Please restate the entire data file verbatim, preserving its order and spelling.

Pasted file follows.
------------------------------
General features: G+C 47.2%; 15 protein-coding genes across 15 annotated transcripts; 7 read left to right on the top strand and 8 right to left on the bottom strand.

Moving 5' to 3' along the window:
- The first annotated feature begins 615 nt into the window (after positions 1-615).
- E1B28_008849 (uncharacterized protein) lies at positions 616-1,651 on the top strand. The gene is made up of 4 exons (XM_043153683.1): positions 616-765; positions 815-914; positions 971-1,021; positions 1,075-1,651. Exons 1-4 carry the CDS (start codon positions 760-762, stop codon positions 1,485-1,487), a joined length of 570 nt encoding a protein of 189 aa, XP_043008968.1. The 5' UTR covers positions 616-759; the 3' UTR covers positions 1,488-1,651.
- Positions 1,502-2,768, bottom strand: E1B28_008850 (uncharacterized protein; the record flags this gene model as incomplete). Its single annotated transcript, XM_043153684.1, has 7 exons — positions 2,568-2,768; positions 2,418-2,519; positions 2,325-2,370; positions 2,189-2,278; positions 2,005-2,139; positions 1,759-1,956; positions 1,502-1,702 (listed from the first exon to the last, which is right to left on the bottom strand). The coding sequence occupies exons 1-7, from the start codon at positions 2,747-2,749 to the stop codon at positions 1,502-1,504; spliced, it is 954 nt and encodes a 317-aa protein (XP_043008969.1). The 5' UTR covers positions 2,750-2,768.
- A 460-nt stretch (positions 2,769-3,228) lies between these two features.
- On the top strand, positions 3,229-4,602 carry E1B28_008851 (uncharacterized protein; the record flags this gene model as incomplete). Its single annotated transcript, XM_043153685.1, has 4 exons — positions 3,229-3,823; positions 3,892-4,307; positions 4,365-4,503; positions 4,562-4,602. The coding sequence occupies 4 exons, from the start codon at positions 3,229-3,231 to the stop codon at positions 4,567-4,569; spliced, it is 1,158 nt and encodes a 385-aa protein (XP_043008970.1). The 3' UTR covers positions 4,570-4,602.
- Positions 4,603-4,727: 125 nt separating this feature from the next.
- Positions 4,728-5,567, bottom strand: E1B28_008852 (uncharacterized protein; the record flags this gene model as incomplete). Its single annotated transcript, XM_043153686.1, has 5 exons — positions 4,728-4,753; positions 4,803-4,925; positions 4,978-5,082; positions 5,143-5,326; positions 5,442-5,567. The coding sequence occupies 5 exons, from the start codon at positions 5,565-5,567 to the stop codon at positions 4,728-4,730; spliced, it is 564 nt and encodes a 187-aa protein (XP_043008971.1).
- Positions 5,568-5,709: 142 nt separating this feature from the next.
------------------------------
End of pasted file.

General features: G+C 47.2%; 15 protein-coding genes across 15 annotated transcripts; 7 read left to right on the top strand and 8 right to left on the bottom strand.

Moving 5' to 3' along the window:
- The first annotated feature begins 615 nt into the window (after positions 1-615).
- E1B28_008849 (uncharacterized protein) lies at positions 616-1,651 on the top strand. The gene is made up of 4 exons (XM_043153683.1): positions 616-765; positions 815-914; positions 971-1,021; positions 1,075-1,651. Exons 1-4 carry the CDS (start codon positions 760-762, stop codon positions 1,485-1,487), a joined length of 570 nt encoding a protein of 189 aa, XP_043008968.1. The 5' UTR covers positions 616-759; the 3' UTR covers positions 1,488-1,651.
- Positions 1,502-2,768, bottom strand: E1B28_008850 (uncharacterized protein; the record flags this gene model as incomplete). Its single annotated transcript, XM_043153684.1, has 7 exons — positions 2,568-2,768; positions 2,418-2,519; positions 2,325-2,370; positions 2,189-2,278; positions 2,005-2,139; positions 1,759-1,956; positions 1,502-1,702 (listed from the first exon to the last, which is right to left on the bottom strand). The coding sequence occupies exons 1-7, from the start codon at positions 2,747-2,749 to the stop codon at positions 1,502-1,504; spliced, it is 954 nt and encodes a 317-aa protein (XP_043008969.1). The 5' UTR covers positions 2,750-2,768.
- A 460-nt stretch (positions 2,769-3,228) lies between these two features.
- On the top strand, positions 3,229-4,602 carry E1B28_008851 (uncharacterized protein; the record flags this gene model as incomplete). Its single annotated transcript, XM_043153685.1, has 4 exons — positions 3,229-3,823; positions 3,892-4,307; positions 4,365-4,503; positions 4,562-4,602. The coding sequence occupies 4 exons, from the start codon at positions 3,229-3,231 to the stop codon at positions 4,567-4,569; spliced, it is 1,158 nt and encodes a 385-aa protein (XP_043008970.1). The 3' UTR covers positions 4,570-4,602.
- Positions 4,603-4,727: 125 nt separating this feature from the next.
- Positions 4,728-5,567, bottom strand: E1B28_008852 (uncharacterized protein; the record flags this gene model as incomplete). Its single annotated transcript, XM_043153686.1, has 5 exons — positions 4,728-4,753; positions 4,803-4,925; positions 4,978-5,082; positions 5,143-5,326; positions 5,442-5,567. The coding sequence occupies 5 exons, from the start codon at positions 5,565-5,567 to the stop codon at positions 4,728-4,730; spliced, it is 564 nt and encodes a 187-aa protein (XP_043008971.1).
- Positions 5,568-5,709: 142 nt separating this feature from the next.